Such is the wickedness of the human heart, that it will not forgive, even though it stands in need of grace. You are privileged to have insight into its wickedness. The world, which knows that an appeal to vanity sells as a mirror to the heart does not, would cover up this depravity and lie to you, and make you believe that people are actually good. You are privileged because from this vantage point, you have eyes to see the truth of what a hopeless creature is man: by God’s grace you have escaped the lie that fallen man can be good by his own willing. You can observe that you are such as them, and that they and you are such as all. Thus you can look with compassion and mercy on humanity, because you know what is in man, and that they are acting as their depraved frame disposes them. You need to pray for these unforgiving people, because they are damaging their souls. Scripture suggests that we are forgiven by God to the extent that we forgive others (Matthew 6:12, Matthew 18:21-35). To this extent they put themselves in danger by their actions.
People feign affection for you in public to win the esteem of others and disown you when it suits them – on the quiet if you are liked by those whose esteem they value, or in public if the opinions of those whose esteem they value are not favourable towards you.
So did they to Jesus, and so they do to God. So do they to those who are patient and merciful, who hold to their dignity and rights lightly and look to the Father to avenge them for the abuses they have endured, or to bring the wrongdoer to repentance. Again, you are standing in the shoes of Jesus if you endure patiently and have mercy. This was surely how Christ was received, by the Pharisees and by the crowds, from the Triumphal Entrance where they shouted “Hosannah in the Highest!”, to the trial before Pilate where they shouted “Crucify him!”. If in this scenario as in all others you can prove yourself a peacemaker, then you are blessed.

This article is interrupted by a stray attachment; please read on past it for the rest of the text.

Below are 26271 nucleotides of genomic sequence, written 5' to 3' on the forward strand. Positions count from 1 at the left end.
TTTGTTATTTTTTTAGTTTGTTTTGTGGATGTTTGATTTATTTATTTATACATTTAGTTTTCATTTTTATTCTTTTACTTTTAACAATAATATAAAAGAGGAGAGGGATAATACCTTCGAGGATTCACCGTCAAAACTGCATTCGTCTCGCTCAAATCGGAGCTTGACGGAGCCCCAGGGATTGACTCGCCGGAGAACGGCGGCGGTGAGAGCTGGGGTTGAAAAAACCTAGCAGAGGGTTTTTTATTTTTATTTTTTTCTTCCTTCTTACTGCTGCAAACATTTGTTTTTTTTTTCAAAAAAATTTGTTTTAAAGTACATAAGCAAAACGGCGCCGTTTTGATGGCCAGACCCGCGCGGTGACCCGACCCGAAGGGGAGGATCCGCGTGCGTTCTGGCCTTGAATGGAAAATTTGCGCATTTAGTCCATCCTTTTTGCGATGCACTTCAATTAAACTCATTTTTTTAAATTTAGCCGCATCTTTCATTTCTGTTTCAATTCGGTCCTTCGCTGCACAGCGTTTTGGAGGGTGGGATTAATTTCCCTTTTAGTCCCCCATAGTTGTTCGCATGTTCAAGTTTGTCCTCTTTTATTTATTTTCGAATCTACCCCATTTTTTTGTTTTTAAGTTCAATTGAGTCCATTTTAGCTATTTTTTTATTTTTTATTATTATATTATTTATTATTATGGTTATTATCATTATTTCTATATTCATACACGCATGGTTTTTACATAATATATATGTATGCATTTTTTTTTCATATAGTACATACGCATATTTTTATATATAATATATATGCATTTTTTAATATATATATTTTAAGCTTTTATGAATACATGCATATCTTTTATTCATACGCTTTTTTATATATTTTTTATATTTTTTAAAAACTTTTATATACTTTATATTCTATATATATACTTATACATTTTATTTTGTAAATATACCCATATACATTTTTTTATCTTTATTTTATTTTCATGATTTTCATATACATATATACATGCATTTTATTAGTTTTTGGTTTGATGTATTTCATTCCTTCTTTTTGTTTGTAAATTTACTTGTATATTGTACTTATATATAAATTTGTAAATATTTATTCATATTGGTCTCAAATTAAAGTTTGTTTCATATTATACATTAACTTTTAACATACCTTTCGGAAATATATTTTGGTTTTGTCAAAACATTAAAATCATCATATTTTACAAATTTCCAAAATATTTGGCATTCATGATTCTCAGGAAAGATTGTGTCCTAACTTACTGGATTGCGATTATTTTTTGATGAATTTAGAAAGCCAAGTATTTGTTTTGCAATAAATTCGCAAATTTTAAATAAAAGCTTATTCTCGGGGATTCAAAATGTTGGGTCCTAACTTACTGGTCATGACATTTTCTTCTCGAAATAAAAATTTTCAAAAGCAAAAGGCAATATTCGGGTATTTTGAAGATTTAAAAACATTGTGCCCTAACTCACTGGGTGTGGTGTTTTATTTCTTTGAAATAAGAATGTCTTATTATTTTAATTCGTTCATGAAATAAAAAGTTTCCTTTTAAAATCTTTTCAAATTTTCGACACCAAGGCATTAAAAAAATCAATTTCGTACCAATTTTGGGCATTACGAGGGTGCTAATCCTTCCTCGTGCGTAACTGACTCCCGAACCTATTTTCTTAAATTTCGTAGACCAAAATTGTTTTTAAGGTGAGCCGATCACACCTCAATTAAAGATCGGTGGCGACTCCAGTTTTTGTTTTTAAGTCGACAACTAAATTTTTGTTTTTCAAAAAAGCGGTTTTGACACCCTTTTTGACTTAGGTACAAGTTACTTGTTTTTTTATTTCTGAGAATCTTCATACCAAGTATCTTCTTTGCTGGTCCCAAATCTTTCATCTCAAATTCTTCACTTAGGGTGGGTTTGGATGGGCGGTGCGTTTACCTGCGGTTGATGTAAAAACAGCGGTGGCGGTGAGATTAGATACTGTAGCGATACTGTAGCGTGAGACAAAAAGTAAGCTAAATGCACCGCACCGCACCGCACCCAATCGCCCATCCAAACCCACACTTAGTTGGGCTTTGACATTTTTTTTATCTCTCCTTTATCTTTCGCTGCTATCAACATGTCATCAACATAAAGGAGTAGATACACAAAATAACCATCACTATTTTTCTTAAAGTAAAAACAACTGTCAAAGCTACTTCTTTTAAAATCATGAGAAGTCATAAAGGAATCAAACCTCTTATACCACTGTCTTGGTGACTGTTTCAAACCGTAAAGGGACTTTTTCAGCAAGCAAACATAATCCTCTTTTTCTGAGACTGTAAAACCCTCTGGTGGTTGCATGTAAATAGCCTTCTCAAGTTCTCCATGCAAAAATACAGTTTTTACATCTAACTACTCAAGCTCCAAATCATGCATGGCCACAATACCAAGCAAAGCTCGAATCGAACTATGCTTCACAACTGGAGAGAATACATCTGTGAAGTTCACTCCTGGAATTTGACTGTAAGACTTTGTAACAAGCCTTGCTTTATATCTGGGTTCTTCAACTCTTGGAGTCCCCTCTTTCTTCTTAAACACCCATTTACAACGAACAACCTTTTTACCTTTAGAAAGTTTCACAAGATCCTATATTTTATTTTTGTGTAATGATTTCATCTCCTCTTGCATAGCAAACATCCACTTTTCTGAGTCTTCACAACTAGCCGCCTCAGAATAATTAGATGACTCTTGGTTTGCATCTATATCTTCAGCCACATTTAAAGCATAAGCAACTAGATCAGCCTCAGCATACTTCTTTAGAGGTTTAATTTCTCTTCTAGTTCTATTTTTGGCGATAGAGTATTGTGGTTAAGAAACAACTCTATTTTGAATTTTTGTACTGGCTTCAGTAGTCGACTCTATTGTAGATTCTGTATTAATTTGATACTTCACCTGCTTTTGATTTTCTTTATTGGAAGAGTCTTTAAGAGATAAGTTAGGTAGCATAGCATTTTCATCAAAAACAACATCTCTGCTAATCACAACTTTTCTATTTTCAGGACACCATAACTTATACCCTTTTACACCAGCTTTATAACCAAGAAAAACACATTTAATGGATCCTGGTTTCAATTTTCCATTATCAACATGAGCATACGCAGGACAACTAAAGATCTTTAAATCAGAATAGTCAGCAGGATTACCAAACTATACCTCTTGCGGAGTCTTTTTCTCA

Such a huge value is placed, in the Bible, on being good imitators of Jesus Christ. Consciously being imitators of him is one thing that can help us to keep our head above the water, because we know that what we are living has an eternal purpose in him. When we see righteous sufferings as a ‘type’ of Christ’s sufferings, it dignifies them and gives them a meaning that truly matters. Our salvation itself is not just brought about by the death and Resurrection of Christ: it is actually modelled on them too. When we die to sin we are united with Christ in his death, and when we enter new life we rise with him in his Resurrection (Romans 6). The early Christians were taught to rejoice in their persecutions for the gospel because Christ was also persecuted for the gospel (1 Peter 4:13), and pretty much all of the book of 1 John is about being recognised as children of God by the way we walk – which is supposed to be like Jesus. Christ likewise authenticated himself as the Son of his Father by his imitation of the Father (John 5:19). We are commanded by Paul to “be imitators of God, as dearly loved children” (Ephesians 5:1), and by him we are also told, “Follow my example, as I follow the example of Christ” (1 Corinthians 11:9). So there really is something precious about being able to resemble Christ when we endure unfair rejection and inexplicably harsh treatment. Although this does not make us ‘saved’, it marks us out and sets us apart, authenticating our identity as sons and daughters of our Father in heaven. So if we take injustice like Christ, we have reason to be glad, because when we bear his image in the way we walk the path of this life, that image validates our suffering, and our suffering authenticates us as his.